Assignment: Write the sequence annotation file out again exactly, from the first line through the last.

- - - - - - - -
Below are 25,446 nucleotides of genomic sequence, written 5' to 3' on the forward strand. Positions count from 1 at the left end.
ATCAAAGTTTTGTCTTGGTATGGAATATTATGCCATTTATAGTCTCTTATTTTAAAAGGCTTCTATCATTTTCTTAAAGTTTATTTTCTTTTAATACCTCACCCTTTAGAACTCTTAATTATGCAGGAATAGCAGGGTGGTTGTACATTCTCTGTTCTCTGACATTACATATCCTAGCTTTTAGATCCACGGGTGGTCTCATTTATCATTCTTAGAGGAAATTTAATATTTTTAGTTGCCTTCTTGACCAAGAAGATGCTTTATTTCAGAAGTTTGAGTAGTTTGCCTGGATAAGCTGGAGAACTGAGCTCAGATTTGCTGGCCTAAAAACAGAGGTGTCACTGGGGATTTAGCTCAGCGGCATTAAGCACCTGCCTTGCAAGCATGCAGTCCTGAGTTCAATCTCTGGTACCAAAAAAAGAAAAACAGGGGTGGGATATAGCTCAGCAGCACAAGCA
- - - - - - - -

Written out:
Below are 25,446 nucleotides of genomic sequence, written 5' to 3' on the forward strand. Positions count from 1 at the left end.
ATCAAAGTTTTGTCTTGGTATGGAATATTATGCCATTTATAGTCTCTTATTTTAAAAGGCTTCTATCATTTTCTTAAAGTTTATTTTCTTTTAATACCTCACCCTTTAGAACTCTTAATTATGCAGGAATAGCAGGGTGGTTGTACATTCTCTGTTCTCTGACATTACATATCCTAGCTTTTAGATCCACGGGTGGTCTCATTTATCATTCTTAGAGGAAATTTAATATTTTTAGTTGCCTTCTTGACCAAGAAGATGCTTTATTTCAGAAGTTTGAGTAGTTTGCCTGGATAAGCTGGAGAACTGAGCTCAGATTTGCTGGCCTAAAAACAGAGGTGTCACTGGGGATTTAGCTCAGCGGCATTAAGCACCTGCCTTGCAAGCATGCAGTCCTGAGTTCAATCTCTGGTACCAAAAAAAGAAAAACAGGGGTGGGATATAGCTCAGCAGCACAAGCA